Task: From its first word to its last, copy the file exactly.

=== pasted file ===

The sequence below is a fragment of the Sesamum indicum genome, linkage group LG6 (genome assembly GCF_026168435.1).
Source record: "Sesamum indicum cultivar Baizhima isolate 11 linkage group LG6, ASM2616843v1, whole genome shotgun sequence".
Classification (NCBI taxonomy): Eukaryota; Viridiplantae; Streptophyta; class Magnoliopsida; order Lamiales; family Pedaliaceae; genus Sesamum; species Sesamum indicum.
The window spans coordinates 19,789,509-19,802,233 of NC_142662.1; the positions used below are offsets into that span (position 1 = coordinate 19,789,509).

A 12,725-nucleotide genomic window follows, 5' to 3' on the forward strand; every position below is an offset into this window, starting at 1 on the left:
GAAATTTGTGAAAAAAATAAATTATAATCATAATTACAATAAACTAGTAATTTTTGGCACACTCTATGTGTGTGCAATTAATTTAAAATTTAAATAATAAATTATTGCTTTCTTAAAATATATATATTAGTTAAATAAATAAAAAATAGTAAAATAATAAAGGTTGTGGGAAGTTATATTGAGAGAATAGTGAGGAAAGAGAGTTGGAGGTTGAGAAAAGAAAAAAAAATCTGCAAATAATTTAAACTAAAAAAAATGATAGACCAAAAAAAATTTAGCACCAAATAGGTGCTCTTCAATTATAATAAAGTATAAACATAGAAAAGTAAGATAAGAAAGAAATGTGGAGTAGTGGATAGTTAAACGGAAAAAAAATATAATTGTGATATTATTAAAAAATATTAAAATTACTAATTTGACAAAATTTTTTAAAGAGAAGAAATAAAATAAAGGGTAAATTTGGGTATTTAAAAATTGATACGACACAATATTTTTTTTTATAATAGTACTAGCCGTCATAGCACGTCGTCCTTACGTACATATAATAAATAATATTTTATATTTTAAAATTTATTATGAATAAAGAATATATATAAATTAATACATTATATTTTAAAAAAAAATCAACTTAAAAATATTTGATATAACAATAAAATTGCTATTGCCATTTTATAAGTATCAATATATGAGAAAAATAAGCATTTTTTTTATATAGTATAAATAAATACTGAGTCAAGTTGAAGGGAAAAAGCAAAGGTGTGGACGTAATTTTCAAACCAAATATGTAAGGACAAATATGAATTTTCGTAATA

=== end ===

The sequence below is a fragment of the Sesamum indicum genome, linkage group LG6 (genome assembly GCF_026168435.1).
Source record: "Sesamum indicum cultivar Baizhima isolate 11 linkage group LG6, ASM2616843v1, whole genome shotgun sequence".
Classification (NCBI taxonomy): Eukaryota; Viridiplantae; Streptophyta; class Magnoliopsida; order Lamiales; family Pedaliaceae; genus Sesamum; species Sesamum indicum.
The window spans coordinates 19,789,509-19,802,233 of NC_142662.1; the positions used below are offsets into that span (position 1 = coordinate 19,789,509).

A 12,725-nucleotide genomic window follows, 5' to 3' on the forward strand; every position below is an offset into this window, starting at 1 on the left:
GAAATTTGTGAAAAAAATAAATTATAATCATAATTACAATAAACTAGTAATTTTTGGCACACTCTATGTGTGTGCAATTAATTTAAAATTTAAATAATAAATTATTGCTTTCTTAAAATATATATATTAGTTAAATAAATAAAAAATAGTAAAATAATAAAGGTTGTGGGAAGTTATATTGAGAGAATAGTGAGGAAAGAGAGTTGGAGGTTGAGAAAAGAAAAAAAAATCTGCAAATAATTTAAACTAAAAAAAATGATAGACCAAAAAAAATTTAGCACCAAATAGGTGCTCTTCAATTATAATAAAGTATAAACATAGAAAAGTAAGATAAGAAAGAAATGTGGAGTAGTGGATAGTTAAACGGAAAAAAAATATAATTGTGATATTATTAAAAAATATTAAAATTACTAATTTGACAAAATTTTTTAAAGAGAAGAAATAAAATAAAGGGTAAATTTGGGTATTTAAAAATTGATACGACACAATATTTTTTTTTATAATAGTACTAGCCGTCATAGCACGTCGTCCTTACGTACATATAATAAATAATATTTTATATTTTAAAATTTATTATGAATAAAGAATATATATAAATTAATACATTATATTTTAAAAAAAAATCAACTTAAAAATATTTGATATAACAATAAAATTGCTATTGCCATTTTATAAGTATCAATATATGAGAAAAATAAGCATTTTTTTTATATAGTATAAATAAATACTGAGTCAAGTTGAAGGGAAAAAGCAAAGGTGTGGACGTAATTTTCAAACCAAATATGTAAGGACAAATATGAATTTTCGTAATA